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The oldest butter was found in Ireland and is thought to be over 3,000 years old. The butter had become white and waxy with time, but didn”t look too bad. Unfortunately, no one gets to taste it. The National Museum of Ireland has declared the butter and the barrel to be a national treasure.

5. The Food of Ur

The Food of Ur

Scientists found a wooden box containing ancient food from Ur on top of a cupboard at the University of Bristol. It had previously been labeled as a find from a royal tomb. Ur, once part of Mesopotamia, is now Iraq. The box was originally found in the 1920s or 30s, and is around 4,500 years old.

6. Noodles

Noodles

At 4,000 years old, the oldest noodles in the world were found in China. Sorry, Italy. Looks like China had you beat on the noodle front.

7. Soup

Soup

Most liquids dont last through the ages of time. This is why scientists were so shocked to discover ancient soup, still sealed so tightly in a bronze pot that it remained intact. The soup is rumored to be around 2,400 years old.

8. Wine

Wine

In ancient Rome, wine was plentiful. But researchers were shocked to find a bottle of wine still in tact that was over 1,600 years old

9. Cheese

Cheese

Cheese has to age in order to become cheese, but 3,600 years is a little ridiculous. This cheese, reduced to lumps of yellow, was discovered in China. It was on the necks and chests of mummies that were buried in cowhide that helped preserve the cheese.

There you have it! Now the question is would you tempt eating 3,600 year old cheese or drinking 200 year old beer? That”s the real question.

H/T Allday

Source

http://viralnova.com

President Obama Just Unveiled The First-Ever National Plan To Save Our Honeybees


Im sure that you have all heard that honeybees are in grave danger of becoming extinct. Over the last decade, United States beekeepers noticed that their bees were dying at shocking rates during winter. This could have a dire impact on our economy, because bee pollination alone adds more than $15 billion to our economy. President Obama recognized their importance and on Tuesday he unveiled the first-ever national plan to save our bees and other pollinators.

Last year, beekeepers reported losing more than 40 percent of their colonies. The bees are suffering from something known as Colony Collapse Disorder (CCD). CCD has no scientific cause and it is defined as a dead colony with no adult bees but with a live queen. Usually honey and other immature bees are still present in the colony. Thats not the only threat to bees though:

Since the 1980s, honey bees and beekeepers have had to deal with a host of new pathogens from deformed wing virus to nosema fungi, new parasites such as Varroa mites, pests like small hive beetles, nutrition problems from lack of diversity or availability in pollen and nectar sources, and possible sublethal effects of pesticides. These problems, many of which honey bees might be able to survive if each were the only one, are often hitting in a wide variety of combinations, and weakening and killing honey bee colonies. [Source]

Bees are not the only pollinators in danger; in the last two decades the Monarch butterfly population has declined by 90 percent.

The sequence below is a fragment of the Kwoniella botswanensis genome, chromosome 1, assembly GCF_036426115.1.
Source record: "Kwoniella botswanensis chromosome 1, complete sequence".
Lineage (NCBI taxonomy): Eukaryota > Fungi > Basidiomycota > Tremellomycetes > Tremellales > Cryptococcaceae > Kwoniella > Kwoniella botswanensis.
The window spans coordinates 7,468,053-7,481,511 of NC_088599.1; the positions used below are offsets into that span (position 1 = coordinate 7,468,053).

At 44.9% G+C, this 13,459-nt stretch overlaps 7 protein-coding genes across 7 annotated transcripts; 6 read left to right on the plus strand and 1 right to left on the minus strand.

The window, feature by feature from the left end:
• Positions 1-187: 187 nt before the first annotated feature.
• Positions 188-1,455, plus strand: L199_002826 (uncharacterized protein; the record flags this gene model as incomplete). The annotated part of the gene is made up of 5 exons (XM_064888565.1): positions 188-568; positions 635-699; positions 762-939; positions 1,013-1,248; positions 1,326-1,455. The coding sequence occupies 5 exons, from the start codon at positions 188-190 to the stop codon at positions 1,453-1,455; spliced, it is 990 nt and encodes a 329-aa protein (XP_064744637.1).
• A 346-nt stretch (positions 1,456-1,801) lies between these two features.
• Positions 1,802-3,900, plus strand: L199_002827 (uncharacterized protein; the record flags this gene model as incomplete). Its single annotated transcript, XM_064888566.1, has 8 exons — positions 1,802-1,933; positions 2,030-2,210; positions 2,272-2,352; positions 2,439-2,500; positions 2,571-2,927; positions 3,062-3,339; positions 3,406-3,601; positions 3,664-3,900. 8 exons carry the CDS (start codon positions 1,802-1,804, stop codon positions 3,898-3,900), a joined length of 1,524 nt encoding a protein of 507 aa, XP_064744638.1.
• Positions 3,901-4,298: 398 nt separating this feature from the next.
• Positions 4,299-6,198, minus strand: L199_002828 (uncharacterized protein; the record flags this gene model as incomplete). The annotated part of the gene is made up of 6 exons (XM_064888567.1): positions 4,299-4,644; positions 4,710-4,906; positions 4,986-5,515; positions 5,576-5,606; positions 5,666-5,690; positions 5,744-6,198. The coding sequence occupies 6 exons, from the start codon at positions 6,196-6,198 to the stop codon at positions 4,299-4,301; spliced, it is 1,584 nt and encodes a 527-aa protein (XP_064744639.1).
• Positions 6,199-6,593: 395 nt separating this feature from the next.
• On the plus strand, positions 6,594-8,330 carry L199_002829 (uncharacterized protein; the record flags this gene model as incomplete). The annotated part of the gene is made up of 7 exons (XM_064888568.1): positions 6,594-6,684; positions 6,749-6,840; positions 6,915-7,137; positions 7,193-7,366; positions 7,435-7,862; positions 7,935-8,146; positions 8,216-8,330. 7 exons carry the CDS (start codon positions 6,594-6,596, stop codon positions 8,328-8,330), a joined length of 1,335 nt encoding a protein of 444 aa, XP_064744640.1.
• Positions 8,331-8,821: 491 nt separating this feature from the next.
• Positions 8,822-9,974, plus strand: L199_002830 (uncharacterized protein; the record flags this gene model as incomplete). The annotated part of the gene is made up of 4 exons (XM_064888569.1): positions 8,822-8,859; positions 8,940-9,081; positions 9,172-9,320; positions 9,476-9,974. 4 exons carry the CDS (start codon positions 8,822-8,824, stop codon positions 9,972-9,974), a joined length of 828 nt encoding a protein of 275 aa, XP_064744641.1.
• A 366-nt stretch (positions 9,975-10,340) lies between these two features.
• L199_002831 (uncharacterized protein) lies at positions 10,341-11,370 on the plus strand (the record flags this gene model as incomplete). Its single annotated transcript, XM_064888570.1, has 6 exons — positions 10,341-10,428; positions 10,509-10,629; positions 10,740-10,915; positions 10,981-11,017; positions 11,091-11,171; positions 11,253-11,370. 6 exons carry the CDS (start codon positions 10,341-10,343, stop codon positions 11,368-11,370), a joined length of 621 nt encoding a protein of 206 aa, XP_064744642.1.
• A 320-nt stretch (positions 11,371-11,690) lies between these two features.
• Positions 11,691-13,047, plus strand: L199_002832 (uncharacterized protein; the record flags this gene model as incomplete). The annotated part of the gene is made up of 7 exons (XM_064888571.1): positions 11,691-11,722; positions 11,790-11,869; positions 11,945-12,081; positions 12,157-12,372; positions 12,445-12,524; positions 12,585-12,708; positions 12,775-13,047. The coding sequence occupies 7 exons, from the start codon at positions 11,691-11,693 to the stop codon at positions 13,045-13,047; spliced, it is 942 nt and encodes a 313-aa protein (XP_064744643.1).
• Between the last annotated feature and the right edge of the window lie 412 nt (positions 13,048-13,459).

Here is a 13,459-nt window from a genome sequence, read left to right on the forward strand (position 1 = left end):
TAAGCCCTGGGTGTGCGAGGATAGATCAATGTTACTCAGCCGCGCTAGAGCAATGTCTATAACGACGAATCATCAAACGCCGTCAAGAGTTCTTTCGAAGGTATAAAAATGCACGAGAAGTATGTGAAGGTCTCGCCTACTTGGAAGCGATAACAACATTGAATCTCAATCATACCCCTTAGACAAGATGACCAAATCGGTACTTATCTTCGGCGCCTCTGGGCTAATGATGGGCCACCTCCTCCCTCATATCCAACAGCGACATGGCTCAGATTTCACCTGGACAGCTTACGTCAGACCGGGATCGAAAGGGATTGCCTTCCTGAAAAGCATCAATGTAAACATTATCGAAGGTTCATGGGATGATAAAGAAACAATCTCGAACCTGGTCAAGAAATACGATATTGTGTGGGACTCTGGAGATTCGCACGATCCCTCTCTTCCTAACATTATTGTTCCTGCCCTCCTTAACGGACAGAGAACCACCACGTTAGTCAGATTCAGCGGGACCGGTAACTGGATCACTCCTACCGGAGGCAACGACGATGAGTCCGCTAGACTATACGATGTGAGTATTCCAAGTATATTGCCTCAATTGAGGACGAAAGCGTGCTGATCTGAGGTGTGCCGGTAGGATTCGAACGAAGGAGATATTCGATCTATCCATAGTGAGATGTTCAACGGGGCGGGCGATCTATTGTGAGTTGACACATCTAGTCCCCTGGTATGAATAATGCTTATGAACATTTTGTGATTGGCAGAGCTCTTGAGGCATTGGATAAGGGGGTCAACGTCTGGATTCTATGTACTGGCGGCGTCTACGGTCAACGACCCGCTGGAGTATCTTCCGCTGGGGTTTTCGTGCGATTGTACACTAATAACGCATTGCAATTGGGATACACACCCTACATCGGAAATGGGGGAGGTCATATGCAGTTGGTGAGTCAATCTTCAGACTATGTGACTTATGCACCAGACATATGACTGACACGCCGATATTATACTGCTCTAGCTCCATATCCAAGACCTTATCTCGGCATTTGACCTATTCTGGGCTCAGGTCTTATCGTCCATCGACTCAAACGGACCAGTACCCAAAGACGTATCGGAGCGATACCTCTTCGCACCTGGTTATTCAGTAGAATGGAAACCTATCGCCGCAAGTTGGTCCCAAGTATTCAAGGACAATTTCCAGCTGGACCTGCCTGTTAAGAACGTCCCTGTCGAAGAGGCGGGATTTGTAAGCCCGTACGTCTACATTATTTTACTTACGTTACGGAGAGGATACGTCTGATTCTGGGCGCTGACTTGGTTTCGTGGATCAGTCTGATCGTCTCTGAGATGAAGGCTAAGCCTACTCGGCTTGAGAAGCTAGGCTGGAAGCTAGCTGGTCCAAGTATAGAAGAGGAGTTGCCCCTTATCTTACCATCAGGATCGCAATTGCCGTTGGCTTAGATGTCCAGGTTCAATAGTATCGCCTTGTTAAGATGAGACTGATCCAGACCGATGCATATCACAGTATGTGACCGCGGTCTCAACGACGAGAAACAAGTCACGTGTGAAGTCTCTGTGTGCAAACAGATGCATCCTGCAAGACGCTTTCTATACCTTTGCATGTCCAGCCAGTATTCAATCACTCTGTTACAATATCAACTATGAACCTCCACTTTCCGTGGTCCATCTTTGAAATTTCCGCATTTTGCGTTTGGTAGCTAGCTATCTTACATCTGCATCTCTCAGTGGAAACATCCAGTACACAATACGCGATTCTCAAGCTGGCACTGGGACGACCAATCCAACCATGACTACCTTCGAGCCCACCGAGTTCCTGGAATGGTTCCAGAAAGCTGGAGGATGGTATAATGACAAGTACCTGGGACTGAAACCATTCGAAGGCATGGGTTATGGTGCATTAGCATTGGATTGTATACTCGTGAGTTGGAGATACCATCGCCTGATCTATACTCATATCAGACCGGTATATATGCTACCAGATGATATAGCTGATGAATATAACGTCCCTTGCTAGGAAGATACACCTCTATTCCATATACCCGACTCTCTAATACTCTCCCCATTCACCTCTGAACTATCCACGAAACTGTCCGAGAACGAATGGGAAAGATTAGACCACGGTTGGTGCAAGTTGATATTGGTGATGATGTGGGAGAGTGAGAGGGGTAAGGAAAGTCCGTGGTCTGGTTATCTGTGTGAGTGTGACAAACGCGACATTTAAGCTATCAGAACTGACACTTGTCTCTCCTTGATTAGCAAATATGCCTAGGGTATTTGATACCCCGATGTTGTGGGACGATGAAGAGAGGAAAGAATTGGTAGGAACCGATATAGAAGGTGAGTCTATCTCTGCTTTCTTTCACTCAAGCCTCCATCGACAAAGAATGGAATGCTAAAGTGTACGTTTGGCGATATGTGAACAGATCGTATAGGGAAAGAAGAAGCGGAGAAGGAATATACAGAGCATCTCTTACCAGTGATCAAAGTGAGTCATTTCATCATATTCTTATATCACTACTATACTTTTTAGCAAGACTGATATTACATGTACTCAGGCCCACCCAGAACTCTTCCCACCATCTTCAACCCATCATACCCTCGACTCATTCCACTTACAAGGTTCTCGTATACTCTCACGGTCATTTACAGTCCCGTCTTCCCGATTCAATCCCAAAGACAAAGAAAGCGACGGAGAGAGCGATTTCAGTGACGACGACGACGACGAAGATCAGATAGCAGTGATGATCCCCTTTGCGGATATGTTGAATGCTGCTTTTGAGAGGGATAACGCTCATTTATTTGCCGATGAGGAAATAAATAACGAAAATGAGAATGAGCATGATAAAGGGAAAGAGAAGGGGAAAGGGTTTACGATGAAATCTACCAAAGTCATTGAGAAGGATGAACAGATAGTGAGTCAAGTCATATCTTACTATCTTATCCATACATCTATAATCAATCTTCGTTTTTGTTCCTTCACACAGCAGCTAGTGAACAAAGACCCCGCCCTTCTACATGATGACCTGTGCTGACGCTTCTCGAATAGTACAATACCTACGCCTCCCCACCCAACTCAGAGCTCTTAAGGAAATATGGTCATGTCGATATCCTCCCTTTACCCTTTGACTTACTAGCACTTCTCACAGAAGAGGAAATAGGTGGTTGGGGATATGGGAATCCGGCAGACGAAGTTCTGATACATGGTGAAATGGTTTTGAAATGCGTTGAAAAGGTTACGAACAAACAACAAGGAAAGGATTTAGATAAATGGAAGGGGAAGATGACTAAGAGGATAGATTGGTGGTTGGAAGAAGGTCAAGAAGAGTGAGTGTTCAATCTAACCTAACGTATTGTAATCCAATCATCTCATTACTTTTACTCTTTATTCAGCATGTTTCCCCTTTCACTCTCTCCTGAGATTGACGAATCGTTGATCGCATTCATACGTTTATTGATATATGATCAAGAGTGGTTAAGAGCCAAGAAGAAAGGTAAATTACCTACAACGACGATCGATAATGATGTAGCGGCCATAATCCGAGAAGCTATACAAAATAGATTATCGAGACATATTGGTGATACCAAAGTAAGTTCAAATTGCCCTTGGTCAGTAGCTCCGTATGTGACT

To combat this problem, President Obama issued a memo last June that directed an interagency task force to create a Strategy to Promote the Health of Honey Bees and Other Pollinators. This task force released a three-step plan today to ensure that our pollinators return to healthy, robust numbers:

  1. Reduce honey bee colony losses to economically sustainable levels.
  2. Increase monarch butterfly numbers to protect the annual migration.
  3. Restore or enhance millions of acres of land for pollinators through combined public and private action.

The United States Department of Agriculture and the Environmental Protection Agency will work together to create pollinator gardens across the country at federal buildings, as well as on private and public lands. President Obama also said that he will ask Congress to allocate more funding to the project.

President Obama said that we must all work together to make sure that our insects, birds, and bats are protected. You can help by planting a garden for pollinators at your house, limit your use of insecticides and if you have to use them, make sure you follow the instructions.

To find out more ways to save our bees, go here.

Featured image via Wikipedia


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  • Bruce 7

    There can be no saving OUR Bees plan that fails to recognize the primary cause Murder! Bayer, Monsanto and Syngenta are Murdering OUR Bees! They created bee killing pesticides and are creating nanobot robobees in a Havard Lab. Yes really! Theyre making a killing off selling their pestacide and theyll make another from selling their robobees once all OUR bees are dead! Stop Monsatan and their friends and save OUR Bees!!!


  • some_guy_1

    Its good to see actual reality based solutions here instead of DERP DERP BAN NEONICS (and go back to the much more toxic stuff we were using before that). Though I wish theyd do more for the native, non-honeybee bees since they tend to be in smaller areas, are immune to colony collapse (since they dont hive like honeybees), and in theory should be easy to bring the numbers back up.

Using Any Of These 9 Simple Tricks Will Help You Stay Warm This Winter

It”s that time of year again. Short walks from your door to the car seem like year-long excursions in the Arctic Circle. Doing anything outside that isn”t near a fire pit seems like a chore. The cold weather is back, and this time it”s here to stay…until it”s warm again.